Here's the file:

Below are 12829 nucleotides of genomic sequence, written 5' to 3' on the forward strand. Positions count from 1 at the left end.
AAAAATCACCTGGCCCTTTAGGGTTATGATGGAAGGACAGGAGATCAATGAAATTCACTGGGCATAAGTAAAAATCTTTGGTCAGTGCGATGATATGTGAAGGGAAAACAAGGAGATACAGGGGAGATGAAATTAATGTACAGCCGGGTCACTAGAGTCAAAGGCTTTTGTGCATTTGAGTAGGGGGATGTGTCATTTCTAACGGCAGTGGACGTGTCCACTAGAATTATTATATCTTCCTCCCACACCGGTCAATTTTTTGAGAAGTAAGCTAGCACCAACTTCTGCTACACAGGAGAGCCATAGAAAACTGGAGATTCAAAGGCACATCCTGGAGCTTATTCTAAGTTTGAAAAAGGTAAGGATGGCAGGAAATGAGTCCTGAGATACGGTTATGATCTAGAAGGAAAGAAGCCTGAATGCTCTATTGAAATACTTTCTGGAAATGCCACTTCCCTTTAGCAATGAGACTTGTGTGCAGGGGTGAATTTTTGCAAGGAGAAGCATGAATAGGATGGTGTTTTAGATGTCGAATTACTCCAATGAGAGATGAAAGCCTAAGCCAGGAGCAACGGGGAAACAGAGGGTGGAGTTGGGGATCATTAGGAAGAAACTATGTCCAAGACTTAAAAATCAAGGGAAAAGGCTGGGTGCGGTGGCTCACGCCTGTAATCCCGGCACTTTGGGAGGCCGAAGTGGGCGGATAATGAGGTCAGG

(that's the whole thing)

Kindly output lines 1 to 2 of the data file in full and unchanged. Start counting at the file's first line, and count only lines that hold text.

Below are 12829 nucleotides of genomic sequence, written 5' to 3' on the forward strand. Positions count from 1 at the left end.
AAAAATCACCTGGCCCTTTAGGGTTATGATGGAAGGACAGGAGATCAATGAAATTCACTGGGCATAAGTAAAAATCTTTGGTCAGTGCGATGATATGTGAAGGGAAAACAAGGAGATACAGGGGAGATGAAATTAATGTACAGCCGGGTCACTAGAGTCAAAGGCTTTTGTGCATTTGAGTAGGGGGATGTGTCATTTCTAACGGCAGTGGACGTGTCCACTAGAATTATTATATCTTCCTCCCACACCGGTCAATTTTTTGAGAAGTAAGCTAGCACCAACTTCTGCTACACAGGAGAGCCATAGAAAACTGGAGATTCAAAGGCACATCCTGGAGCTTATTCTAAGTTTGAAAAAGGTAAGGATGGCAGGAAATGAGTCCTGAGATACGGTTATGATCTAGAAGGAAAGAAGCCTGAATGCTCTATTGAAATACTTTCTGGAAATGCCACTTCCCTTTAGCAATGAGACTTGTGTGCAGGGGTGAATTTTTGCAAGGAGAAGCATGAATAGGATGGTGTTTTAGATGTCGAATTACTCCAATGAGAGATGAAAGCCTAAGCCAGGAGCAACGGGGAAACAGAGGGTGGAGTTGGGGATCATTAGGAAGAAACTATGTCCAAGACTTAAAAATCAAGGGAAAAGGCTGGGTGCGGTGGCTCACGCCTGTAATCCCGGCACTTTGGGAGGCCGAAGTGGGCGGATAATGAGGTCAGG